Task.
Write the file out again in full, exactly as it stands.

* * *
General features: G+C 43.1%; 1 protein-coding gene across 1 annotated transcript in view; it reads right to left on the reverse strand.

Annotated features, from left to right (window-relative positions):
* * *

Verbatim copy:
General features: G+C 43.1%; 1 protein-coding gene across 1 annotated transcript in view; it reads right to left on the reverse strand.

Annotated features, from left to right (window-relative positions):